Entry-level jobs in entertainment, or really in any industry, help you understand the nitty-gritty bits of daily life in that job. How you fare in the entry-level stage will often be a good indicator of whether or not you move forward in that same industry.
Countless folks of all ages migrate to LA each year with hopes of landing a job in “the industry.” But many are poorly equipped (skill/knowledge-wise) to compete with candidates who are already here in the area. Over the next couple of weeks, I want to share with you, from a both a Production and Recruiting perspective: a day in the life of an entry level job in film/TV, etc, things you can do to gain an advantage BEFORE you move (or before you graduate), skills you should learn and add to your resume as soon as possible, and the benefits and negative bits of attending an arts school/graduate program.
This time around, let’s look at what a standard day at the office looks like when you’re the new kid on the block…
A large part of what determines your schedule and your list of responsibilities is the specific area of entertainment you get that PA job in (TV, Film, Animation, Reality TV, Assistant to a celeb in the industry) and where you operate out of (if you’re on-set on location, in a trailer on location, or at a fixed office or soundstage).
Generally speaking, all entry level jobs are some variation of an Assistant position. Some are more administrative in nature, while others are basically poorly paid chauffeurs. Because every job is slightly different, it is impossible to tell you exactly what you can expect from your first job in Los Angeles. I can, however share my own personal experience. So just to give you an idea, here’s what my first job as a Production Office Assistant at DreamWorks Animation looked like. (Notice that instead of writing the same thing multiple times throughout the day, some time frames overlap to indicate ongoing duties…).
Arrive and run to the commissary to get free breakfast! Pick up extra tid-bits in case Producer types want snacks later and/or breakfast is empty when they arrive. Then call IT and make sure all requested conference lines, projectors, online access requests for the day are in order.
Print Schedules for the Directors, Producer types et al and tape them to their doors.
Prepare main conference area for 9am meeting with Production Coordinator.
Field all calls to the Directors (2) and VFX Supervisor, take messages and email to respective boss, provide additional coverage for main office phone lines, coordinate with Producer’s Assistant for office phone coverage during lunch and breaks, schedule upcoming full production staff meetings with Production Coordinator, run post-it notes into meetings with urgent questions, make sure all visiting artist have confirmed drive-on passes with security, order/pick up coffee or delegate coffee run to another PA, provide backup support to Executive Producer’s Assistant, help coordinate domestic and international travel and expense reports as needed, help Story and Editorial pin storyboards for meetings as needed, help prepare meeting spaces throughout the day, maintain VFX Supervisor’s daily calendar and report to her on possible conflicts throughout the day.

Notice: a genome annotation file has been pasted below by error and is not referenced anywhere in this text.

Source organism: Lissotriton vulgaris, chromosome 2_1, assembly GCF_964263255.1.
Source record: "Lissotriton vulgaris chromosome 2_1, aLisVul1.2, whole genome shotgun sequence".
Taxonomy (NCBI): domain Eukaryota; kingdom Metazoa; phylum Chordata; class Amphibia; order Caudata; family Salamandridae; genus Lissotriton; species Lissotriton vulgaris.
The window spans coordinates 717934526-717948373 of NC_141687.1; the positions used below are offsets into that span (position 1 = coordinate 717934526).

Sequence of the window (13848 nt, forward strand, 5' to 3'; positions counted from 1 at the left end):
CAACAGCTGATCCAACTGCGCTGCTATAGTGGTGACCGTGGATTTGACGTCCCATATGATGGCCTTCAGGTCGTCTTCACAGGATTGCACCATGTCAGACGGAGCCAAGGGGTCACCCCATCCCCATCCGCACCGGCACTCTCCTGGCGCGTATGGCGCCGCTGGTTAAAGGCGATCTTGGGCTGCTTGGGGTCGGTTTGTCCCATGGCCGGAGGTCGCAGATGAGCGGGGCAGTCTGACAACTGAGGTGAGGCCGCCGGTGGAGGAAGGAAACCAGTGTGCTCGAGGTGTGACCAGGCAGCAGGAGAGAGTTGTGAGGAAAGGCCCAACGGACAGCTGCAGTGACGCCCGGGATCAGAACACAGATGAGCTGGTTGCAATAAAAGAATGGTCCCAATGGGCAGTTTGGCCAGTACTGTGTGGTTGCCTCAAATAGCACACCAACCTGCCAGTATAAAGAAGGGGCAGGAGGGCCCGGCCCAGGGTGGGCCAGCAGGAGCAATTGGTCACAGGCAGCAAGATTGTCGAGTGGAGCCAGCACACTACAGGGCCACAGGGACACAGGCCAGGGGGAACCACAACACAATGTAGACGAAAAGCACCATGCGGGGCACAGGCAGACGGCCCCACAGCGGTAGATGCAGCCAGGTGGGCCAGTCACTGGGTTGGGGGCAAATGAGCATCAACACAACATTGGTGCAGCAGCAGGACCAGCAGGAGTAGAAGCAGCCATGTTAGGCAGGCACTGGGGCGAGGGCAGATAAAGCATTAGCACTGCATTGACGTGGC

Confirm lunch orders if we are ordering in. Make sure lunches are ordered by 10:30am for 12:30pm delivery and 1pm set up.
Pick up lunch delivery from the front gate and set it up in the office or in the conference area if Directors and Producer types are having a “working lunch.”
Take “finalized” schedule to Producers to sign off after it is completed by the Production Coordinator. Run additional drafts and notes back and forth.
Take Directors finalized schedules for tomorrow, in Editorial or their offices. Make sure to email them a soft copy as well.
Leave the studio. Sit in traffic. Get home around 7:30/8pm.
I would say this would be a “medium” or fairly standard day. There were many that were MUCH more stressful (particularly as you get closer to the film’s release date and final touches with every department have to be made). And there were many that were completely boring, where I literally had NOTHING to do between 11am and 5pm. It really is a game of “hurry up and wait” most of the time.
And I know that live action gigs tend to be much longer hours when they are filming. And Editorial (in whatever field) is pretty much ALWAYS busy and stays later than everyone else.
It can be absolutely fulfilling and exciting at first, but after a bit it’s a JOB, just like anything else. Hopefully a job you enjoy most of the time, but still a job that has to be done. At this stage in the game, you don’t have much power to negotiate in terms of hours or salary, but you learn a TON. It’s like a low-paid externship/training program. And that’s if you skip the mail room. All written out, it may not look like much. But most of the time, it’s plenty to keep you busy for 10-14 hours a day!
I intentionally used verbage that is common for an administrative job in the entertainment industry. If any of these descriptions seem unfamiliar – try looking them up, and add to your wealth of growing entertainment knowledge!